## COSC 6368 (Dr. Eick) in Fall 2016 Homework1 (Individual Homework) Third Draft

Assigned: 10/1/2016
Last Updated: 10/6/2016
Due: 10/17/2016 at 11p

### Problem 1: State-Space Search Representation

In the water-jug puzzle we are given a 3 liter jug, named Three, and a 4 liter jug, named Four. Initially, Three and Four are empty. A jug can be filled from a tap T, and, we can discard the water from either jug into a drain, D. Water may also be poured from one jug into another. There are no other measuring devices. We want to find a set of operations that will leave precisely two liters of water in Four.

(a) Formulate this problem as a state-space search problem Give a precise definition of a state, the start state, the goal state or goal condition, and the operators. Operators should be specified as "schemas" that indicate for a given state, when the operator is legal (i.e., a set of constraints on when the operator can be applied to an arbitrary state) and the description of the successor state after the operator is applied. In other words, each operator should be specified in a way that it would easily implemented in a program to solve this problem.

(b) Show the State Space
Draw the complete state-space graph that includes all nodes (and legal directed arcs connecting these nodes) for this problem. Inside each node show the state description, and label each arc with its associated operator. Highlight a path that gives a solution to the problem.

### Problem 2: Apply Various Search Techniques to the Same Search Problem

Assume that you have the following search graph, where S is the start node and G1 and G2 are goal nodes. Arcs are labeled with the cost of traversing them and the estimated cost to a goal is reported inside nodes.

(i) For each of the search strategies listed below, (a) indicate which goal state is reached if any, (b) list, in order, the states expanded, and (c) show the final contents of the OPEN and CLOSED lists. (Recall that a state is expanded when it is removed from the OPEN list.) When all else is equal, nodes should be expanded in alphabetical order.

2. depth-first
3. best-first (using f = h)
4. A* (using f = g + h)
5. SMA* (using f=g+h and limiting the open-list to just 3 elements)

#### General Pseudocode for Searching

The following is the basic outline of the search strategy used for breadth-first, depth-first, and best-first search algorithms.

```  OPEN   = { startNode } // Nodes under consideration.
CLOSED = { }           // Nodes we're done with.

while OPEN is not empty
{
remove an item from OPEN based on search strategy used
- call it X

if goalState?(X) return the solution found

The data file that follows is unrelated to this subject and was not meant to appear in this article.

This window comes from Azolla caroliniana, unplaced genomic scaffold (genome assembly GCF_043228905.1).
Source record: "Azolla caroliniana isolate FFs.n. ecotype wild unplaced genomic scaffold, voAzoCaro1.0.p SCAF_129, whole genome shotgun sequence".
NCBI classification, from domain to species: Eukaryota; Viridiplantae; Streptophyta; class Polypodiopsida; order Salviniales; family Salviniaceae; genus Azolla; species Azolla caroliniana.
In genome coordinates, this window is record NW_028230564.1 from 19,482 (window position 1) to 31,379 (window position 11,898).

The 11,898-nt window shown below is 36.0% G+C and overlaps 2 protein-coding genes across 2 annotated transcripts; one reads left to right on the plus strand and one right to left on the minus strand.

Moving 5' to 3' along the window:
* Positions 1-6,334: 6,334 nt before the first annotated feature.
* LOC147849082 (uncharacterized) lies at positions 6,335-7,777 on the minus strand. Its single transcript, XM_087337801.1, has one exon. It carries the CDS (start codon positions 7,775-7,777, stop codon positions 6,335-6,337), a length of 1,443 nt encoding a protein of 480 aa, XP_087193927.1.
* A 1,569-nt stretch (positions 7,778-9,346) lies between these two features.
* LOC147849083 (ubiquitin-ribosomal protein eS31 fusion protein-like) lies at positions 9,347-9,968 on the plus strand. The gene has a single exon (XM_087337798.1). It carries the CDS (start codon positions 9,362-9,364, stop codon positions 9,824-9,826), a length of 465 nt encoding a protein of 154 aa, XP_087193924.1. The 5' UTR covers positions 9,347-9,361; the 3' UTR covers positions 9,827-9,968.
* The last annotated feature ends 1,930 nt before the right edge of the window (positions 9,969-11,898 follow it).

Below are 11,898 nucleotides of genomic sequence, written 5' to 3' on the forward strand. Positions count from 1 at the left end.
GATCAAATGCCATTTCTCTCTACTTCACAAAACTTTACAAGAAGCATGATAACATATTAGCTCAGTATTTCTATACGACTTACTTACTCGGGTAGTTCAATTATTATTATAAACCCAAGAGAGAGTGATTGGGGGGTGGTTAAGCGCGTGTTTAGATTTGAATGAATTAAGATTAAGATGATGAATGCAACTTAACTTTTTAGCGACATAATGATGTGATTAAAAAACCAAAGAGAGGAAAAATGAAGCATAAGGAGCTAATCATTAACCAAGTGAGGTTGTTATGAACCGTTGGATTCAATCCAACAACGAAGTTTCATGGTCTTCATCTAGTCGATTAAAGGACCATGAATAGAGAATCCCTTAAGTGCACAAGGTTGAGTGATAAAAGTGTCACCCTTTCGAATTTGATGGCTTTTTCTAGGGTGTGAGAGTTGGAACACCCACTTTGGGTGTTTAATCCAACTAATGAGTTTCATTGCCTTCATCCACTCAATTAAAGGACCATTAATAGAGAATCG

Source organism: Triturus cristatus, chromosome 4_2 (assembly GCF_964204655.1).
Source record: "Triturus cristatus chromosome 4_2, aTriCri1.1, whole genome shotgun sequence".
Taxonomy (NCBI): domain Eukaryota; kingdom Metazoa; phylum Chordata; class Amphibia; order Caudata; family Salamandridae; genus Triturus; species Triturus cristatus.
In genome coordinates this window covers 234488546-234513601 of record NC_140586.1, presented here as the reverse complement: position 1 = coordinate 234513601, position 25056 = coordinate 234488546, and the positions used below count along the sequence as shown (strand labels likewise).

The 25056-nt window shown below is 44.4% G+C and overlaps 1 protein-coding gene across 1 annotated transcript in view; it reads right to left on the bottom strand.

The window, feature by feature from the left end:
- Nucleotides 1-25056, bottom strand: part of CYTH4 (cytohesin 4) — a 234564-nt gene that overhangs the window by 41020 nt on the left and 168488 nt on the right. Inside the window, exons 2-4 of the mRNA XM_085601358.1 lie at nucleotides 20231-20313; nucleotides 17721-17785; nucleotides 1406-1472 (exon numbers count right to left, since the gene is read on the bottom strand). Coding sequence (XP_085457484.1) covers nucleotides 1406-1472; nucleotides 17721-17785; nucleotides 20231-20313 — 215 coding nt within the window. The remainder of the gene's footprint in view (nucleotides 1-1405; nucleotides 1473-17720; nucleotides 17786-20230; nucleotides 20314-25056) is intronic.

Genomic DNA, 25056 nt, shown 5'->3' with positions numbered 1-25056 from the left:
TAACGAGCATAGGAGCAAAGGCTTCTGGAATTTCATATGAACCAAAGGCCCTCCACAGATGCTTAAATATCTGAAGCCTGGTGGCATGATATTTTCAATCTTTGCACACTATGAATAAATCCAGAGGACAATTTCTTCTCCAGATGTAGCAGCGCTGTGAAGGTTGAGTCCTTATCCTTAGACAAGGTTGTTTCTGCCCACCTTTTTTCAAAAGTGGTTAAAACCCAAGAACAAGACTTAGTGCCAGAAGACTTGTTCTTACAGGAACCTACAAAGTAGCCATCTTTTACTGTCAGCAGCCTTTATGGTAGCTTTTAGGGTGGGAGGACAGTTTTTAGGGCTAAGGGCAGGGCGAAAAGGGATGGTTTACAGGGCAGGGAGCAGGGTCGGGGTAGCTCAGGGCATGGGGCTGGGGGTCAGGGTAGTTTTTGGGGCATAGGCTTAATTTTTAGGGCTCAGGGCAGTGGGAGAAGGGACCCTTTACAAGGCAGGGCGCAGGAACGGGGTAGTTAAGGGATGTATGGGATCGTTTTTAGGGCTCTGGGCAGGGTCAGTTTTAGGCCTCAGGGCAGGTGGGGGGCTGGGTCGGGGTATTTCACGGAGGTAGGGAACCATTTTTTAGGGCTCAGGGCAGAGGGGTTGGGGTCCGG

otherwise // Expand node X.
{
2) generate the immediate neighbors (ie, children of X)
3) eliminate those children already in OPEN or CLOSED
4) add REMAINING children to OPEN
}
}
return FAILURE  // Failed if OPEN exhausted without a goal being found.
```
The following is the basic outline of the search strategy used for the A* and SMA* search algorithms.

```  OPEN   = { startNode } // Nodes under consideration.
CLOSED = { }           // Nodes we're done with.

while OPEN is not empty
{
remove an item from OPEN based on search strategy used
- call it X

if goalState?(X) return the solution found

otherwise // Expand node X.
{
2) generate the immediate neighbors (ie, children of X)
3) add all children to OPEN
}
}
return FAILURE  // Failed if OPEN exhausted without a goal being found.
```

### Problem 3: A* Termination

Algorithm A* does not terminate until a goal node is selected for expansion. However, a path to a goal node might be reached long before that node is selected for expansion. Why not terminating as soon as the goal node is found? Illustrate your answer with an example!

### Problem 4: Comparision of Seach Algorithms

Compare Backtracking, Traditional Hill Climbing/Randomized Hill Climbing and Best-first Search! What are the main differences between the three approaches?

### Problem 5: Questions concerning Adversarial Search

(a) Assume alpha/beta search is applied to a game tree, such as the one in Fig. 5.2 of our textbook using the following 2 versions v1 and v2:
(v1) enumerating leaf nodes from left to right
(v2) enumerating leaf nodes from right to left
Will versions v1 and v2 always select the same move, if there is a single best move? Will version v1 and v2 always have the same runtime? Give reasons for your answers!

(b) Most game-playing programs do not save search results from one move to the next. Instead, they usually start completely over whenever it is the machine's turn to move. Why?

(c) In real world games, such as checkers, it is usually not feasible to generate the entire search space. What approach is typically chosen by game playing programs to cope with this problem?

(d) Why does search in game playing programs always proceed forward from the current position rather than backward from the goal?

### Problem 6: Game Theory

(a) What is the Nash Equilibrium? After you found the Nash Equilibrium for a game what does it tell you about the game? If a game has no Nash Equilibrium: what does it tell you about the game?

(b) Determine the Nash Equilibrium for the following 2-person game called Z:

### Problem 7: Planning

Assume the following state of the Boxworld is given:

Explain in detail (outlining all partial and complete plans generated and explaining why they are generated and also giving the goal-subgoal tree(s) for the final plan) how a STRIPS-like (or NOAH-like, if you prefer that) classical AI planning system will come up with a plan that accomplishes the following goal, assuming that the depicted state is the initial state:

on(B,D) and on(D,C)